If you are receiving long-term disability (LTD) benefits, you are responsible for managing your claim to avoid an interruption of benefits. Most LTD plans require claims administrators (often the insurance company) to conduct frequent file reviews to see if you still meet the policy’s definition of ‘disabled’. This can include checking in on your medical records, interviewing physicians, requesting additional medical exams, and even conducting surveillance on you without your knowledge.

Because of this, it is extremely important to manage your LTD claim at all times and try to be one step ahead of the game. Claims management can be overwhelming and time consuming for many people, which is why we are here to help you during this process.

When & Why Hire An Attorney

While you can submit your own appeal, doing so is risky. A poorly prepared appellate record can severely hurt your case.

Avoid Any Pitfalls from the Start

Always consult with a disability attorney before submitting appeals. The strength of a lawsuit depends on the quality of the appeal.

No Fees Unless We Win Your Claim

There are many ways attorneys can charge a client for services. Most of our clients retain Ronstadt Law on a contingent fee, which means the Firm recovers a percentage of any recovery. However, we have other fee options available. Also, we do not have a “standard” contingent fee; one size does not fit all when it comes to disability claims. When working with you to determine fees, we take into account your specific situation.

We’re Here for the Long Haul

Most firms do not provide continued support after your case is won, but we do. We provide you with additional care and protection, because insurance companies use tactics to avoid paying disability benefits after claims are won.

We are Experienced in Battling Insurance Companies

Insurance companies want you to give up – they save money when you do. Don’t give up! We routinely go up against insurance companies and know what it takes to get your benefits. With so much at stake to protect your livelihood, don’t go at it alone.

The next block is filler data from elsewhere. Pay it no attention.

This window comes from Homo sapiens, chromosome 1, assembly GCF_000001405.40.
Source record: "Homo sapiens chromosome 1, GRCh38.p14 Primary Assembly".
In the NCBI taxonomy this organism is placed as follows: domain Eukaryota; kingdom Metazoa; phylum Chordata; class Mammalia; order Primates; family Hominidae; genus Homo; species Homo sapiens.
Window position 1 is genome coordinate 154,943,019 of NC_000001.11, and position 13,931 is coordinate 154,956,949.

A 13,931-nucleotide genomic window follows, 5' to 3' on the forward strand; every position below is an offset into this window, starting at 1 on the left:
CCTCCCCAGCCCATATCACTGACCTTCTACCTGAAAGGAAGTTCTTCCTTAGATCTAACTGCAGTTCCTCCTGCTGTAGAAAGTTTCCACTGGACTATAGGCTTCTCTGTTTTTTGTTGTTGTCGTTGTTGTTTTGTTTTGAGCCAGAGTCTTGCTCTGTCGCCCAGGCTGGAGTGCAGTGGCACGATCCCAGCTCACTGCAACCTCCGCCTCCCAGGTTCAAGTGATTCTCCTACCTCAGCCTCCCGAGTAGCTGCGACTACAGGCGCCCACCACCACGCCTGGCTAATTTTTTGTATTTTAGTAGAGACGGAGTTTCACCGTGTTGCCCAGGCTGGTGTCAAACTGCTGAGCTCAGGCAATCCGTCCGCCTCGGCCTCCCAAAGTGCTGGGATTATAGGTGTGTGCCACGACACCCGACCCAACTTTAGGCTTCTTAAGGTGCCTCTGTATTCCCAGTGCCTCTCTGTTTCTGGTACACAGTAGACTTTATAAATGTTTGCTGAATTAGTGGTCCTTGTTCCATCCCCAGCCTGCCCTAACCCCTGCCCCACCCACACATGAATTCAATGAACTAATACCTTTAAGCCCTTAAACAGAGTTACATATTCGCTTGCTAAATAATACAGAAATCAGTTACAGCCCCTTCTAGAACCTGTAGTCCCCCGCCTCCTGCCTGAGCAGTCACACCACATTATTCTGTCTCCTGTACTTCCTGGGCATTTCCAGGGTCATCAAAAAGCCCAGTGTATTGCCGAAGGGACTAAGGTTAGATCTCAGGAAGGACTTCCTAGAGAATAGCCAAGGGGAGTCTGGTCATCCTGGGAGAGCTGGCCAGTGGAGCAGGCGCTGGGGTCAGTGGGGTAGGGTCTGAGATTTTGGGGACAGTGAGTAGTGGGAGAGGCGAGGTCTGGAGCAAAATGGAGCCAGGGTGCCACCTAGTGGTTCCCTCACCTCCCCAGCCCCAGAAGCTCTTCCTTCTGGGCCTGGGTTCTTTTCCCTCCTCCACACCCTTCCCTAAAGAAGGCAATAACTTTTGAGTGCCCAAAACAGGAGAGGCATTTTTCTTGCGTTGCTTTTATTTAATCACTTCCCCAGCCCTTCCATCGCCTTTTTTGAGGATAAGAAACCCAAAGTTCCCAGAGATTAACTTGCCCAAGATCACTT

Case Evaluations are 100% Free

Should we decide to review your case, we provide an initial consultation at no cost. We treat you with compassion and strive to provide you with an honest assessment of moving forward.

Get the Help You Need– We’re Here for You.

Case evaluations are 100% free and you are under no obligation to hire our law firm. We will vigorously represent you and not back to insurance companies.

Long-Term Disability Laws & Guiding Rules

Learn more about whether ERISA or Insurance Bad Faith applies to your Arizona case

ERISA / Employee Retirement Income Security Act of 1974

ERISA is a federal law that was enacted to protect participants in employee pension plans and other benefit plans offered by employers. ERISA covers employer-sponsored medical, disability, and other benefit programs. Under ERISA, plan participants and beneficiaries may seek relief for breaches of fiduciary responsibility, denial of benefits, or failure to provide adequate disclosures of plan terms or benefit changes.

Insurance Bad Faith

In Arizona, insurance companies are subject to the common law duty of good faith and fair dealing when handling disability insurance claims that are not subject to ERISA. This duty is less than the fiduciary duty imposed by ERISA, which requires insurers to put your interests ahead of its own, but ultimately provides you with more robust remedies in court.

Frequently Asked Questions

CAN I APPLY FOR SHORT TERM DISABILITY OR LONG TERM DISABILITY THROUGH YOUR FIRM?